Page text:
Dunfermline is a town and former Royal Burgh in Fife, Scotland, on high ground from the northern shore of the Firth of Forth. The 2011 census recorded the town's population at 49,706, however figures released in 2012 estimate Dunfermline's population as 50,380, making it the largest locality in Fife and the tenth largest in Scotland. Until the 17th century, the town served as the royal capital of Scotland.
The area around Dunfermline became home to the first settlers in the Neolithic period, but did not gain recognition until the Bronze Age as a place of importance. The town was first recorded in the 11th century, with the marriage of Malcolm III, King of Scotland, and Saint Margaret at the church in Dunfermline. As his Queen consort, Margaret established a new church dedicated to the Holy Trinity, which evolved into an Abbey under their son, David I in 1128. Following the burial of Alexander I, the abbey graveyard confirmed its status as the mausoleum of Scotland's kings and queens.
The town is a major service centre for west Fife. Dunfermline retains much of its historic significance and provides numerous retail and leisure facilities. Fife College, formally Carnegie College, also have a campus at Halbeath. Employment is focused in the service sector, with the largest employer being BSKYB. Other large employers in the area include Amazon (on-line retailer), Best Western (hotels), BSKYB (home entertainment and communications), CR Smith (windows manufacturing), FMC Technologies (offshore energy), Lloyds and Nationwide (both financial services).
Dunfermline has undergone constant unprecedented expansion since 1999, in what is called the Dunfermline Eastern Expansion, known locally as 'DEX'. The expansion has seen the town grow eastward towards the M90 corridor and is planned to continue until 2022. Major developments include the creation of Dunfermline's Duloch and Masterton neighbourhoods, three new primary schools, new community infrastructure and Fife Leisure Park. The expansion has seen the town's population rise dramatically, with some community groups calling the new suburbs a 'dormitory town' for Edinburgh commuters. Fife Council have begun drafting plans for an expansion of a similar scale on Dunfermline's south-west, west and north sides, which will see the creation of 4,000 homes, a new high school and three new primary schools in the first phase.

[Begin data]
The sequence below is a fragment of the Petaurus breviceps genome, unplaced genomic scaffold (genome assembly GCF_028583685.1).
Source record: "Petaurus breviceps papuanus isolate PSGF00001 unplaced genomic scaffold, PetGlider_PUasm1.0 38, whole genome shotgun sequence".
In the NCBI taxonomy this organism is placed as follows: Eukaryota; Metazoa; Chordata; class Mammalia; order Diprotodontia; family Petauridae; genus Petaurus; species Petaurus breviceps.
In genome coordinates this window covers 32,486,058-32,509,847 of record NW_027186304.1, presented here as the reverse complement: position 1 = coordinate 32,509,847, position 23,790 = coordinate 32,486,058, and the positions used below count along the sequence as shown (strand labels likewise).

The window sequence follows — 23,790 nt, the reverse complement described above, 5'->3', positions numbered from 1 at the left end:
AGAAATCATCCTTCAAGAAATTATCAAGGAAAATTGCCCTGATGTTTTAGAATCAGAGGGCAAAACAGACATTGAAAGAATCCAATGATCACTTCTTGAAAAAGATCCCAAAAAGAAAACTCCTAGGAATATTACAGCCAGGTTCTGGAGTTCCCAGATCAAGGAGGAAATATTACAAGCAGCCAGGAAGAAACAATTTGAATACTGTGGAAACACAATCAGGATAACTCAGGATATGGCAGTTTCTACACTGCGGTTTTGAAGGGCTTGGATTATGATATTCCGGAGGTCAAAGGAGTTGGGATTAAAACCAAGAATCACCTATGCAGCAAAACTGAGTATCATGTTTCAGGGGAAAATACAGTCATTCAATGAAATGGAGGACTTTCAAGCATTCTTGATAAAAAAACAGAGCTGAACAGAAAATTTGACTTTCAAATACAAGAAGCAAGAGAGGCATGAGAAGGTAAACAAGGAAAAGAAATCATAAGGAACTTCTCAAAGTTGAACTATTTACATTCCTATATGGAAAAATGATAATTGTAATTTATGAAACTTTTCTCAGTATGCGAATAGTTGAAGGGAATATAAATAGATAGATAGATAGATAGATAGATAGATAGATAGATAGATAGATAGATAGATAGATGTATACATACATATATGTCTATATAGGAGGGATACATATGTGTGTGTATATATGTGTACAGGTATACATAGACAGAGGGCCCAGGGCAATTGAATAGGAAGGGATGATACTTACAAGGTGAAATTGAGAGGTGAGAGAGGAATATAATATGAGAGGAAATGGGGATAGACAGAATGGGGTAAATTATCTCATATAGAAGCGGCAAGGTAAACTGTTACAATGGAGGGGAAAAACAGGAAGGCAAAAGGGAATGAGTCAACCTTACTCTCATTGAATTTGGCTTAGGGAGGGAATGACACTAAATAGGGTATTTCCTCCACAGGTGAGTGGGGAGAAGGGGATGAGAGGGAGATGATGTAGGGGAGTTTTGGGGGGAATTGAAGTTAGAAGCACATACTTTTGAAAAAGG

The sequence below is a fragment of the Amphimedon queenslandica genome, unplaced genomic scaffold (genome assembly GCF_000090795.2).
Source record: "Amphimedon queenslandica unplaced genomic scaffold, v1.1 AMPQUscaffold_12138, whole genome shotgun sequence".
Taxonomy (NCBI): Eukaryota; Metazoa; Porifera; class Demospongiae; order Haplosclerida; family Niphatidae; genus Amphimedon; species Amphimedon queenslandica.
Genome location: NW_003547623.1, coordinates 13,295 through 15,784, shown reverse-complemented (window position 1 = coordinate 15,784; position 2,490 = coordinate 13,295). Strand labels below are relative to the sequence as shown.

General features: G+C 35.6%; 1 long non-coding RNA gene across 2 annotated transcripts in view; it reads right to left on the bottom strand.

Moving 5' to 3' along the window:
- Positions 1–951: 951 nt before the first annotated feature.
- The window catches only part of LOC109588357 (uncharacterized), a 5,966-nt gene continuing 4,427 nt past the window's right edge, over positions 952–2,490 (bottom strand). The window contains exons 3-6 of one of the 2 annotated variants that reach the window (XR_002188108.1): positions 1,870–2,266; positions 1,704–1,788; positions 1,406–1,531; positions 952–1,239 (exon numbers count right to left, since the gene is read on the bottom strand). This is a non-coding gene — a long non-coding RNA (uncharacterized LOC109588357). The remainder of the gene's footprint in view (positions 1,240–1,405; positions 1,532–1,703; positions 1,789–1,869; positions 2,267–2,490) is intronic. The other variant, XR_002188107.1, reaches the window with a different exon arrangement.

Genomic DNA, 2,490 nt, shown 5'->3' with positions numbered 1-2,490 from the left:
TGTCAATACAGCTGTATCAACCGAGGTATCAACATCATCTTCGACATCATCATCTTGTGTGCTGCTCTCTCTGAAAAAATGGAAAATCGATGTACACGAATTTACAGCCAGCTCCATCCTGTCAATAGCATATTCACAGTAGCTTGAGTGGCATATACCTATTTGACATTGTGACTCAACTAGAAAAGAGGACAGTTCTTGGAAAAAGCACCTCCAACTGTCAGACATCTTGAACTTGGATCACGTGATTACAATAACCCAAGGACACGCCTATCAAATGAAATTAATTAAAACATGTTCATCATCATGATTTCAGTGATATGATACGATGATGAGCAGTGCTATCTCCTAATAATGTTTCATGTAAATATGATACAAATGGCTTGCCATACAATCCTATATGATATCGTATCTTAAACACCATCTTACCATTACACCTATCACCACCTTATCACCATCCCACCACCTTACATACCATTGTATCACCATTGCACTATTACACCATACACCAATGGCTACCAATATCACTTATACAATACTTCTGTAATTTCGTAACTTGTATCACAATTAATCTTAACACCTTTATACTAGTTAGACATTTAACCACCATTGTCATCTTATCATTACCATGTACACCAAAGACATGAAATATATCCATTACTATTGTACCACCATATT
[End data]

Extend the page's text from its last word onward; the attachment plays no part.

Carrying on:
The peacock is strongly associated with Dunfermline, and is considered a local icon. Linked to the town's Pittencrieff Park, free-range peacocks and peahens have had the freedom of Dunfermline since the 1900s. In 2014 the park became home to a peacock sanctuary.
There have been various interpretations of the name, "Dunfermline". The first element, "dun" translated from Gaelic, has been accepted as a (fortified) hill, and is assumed to be referring to the rocky outcrop at the site of Malcolm Canmore's tower in Pittencrieff Glen (now Pittencrieff Park). The rest of the name is problematic. The second element, "the ferm" may have been an alternative name for the Tower Burn according to a medieval record published in 1455 and that, together with the Lyne Burn to the south, suggest the site of a fortification between these two watercourses.
The first record of a settlement in the Dunfermline area was in the Neolithic period. This evidence includes finds of a stone axe, some flint arrowheads and a carved stone ball which was found near the town. A cropmark which is understood to have been used as a possible mortuary enclosure has been found at Deanpark House, also near the town. By the time of the Bronze Age, the area was beginning to show some importance. Important finds included a bronze axe in Wellwood and a gold torc from the Parish Churchyard. Cist burials from the Bronze Age have also been discovered at both Crossford and Masterton, the latter of which contains a pair of armlets, a bronze dagger and a set necklace believed to have complemented a double burial.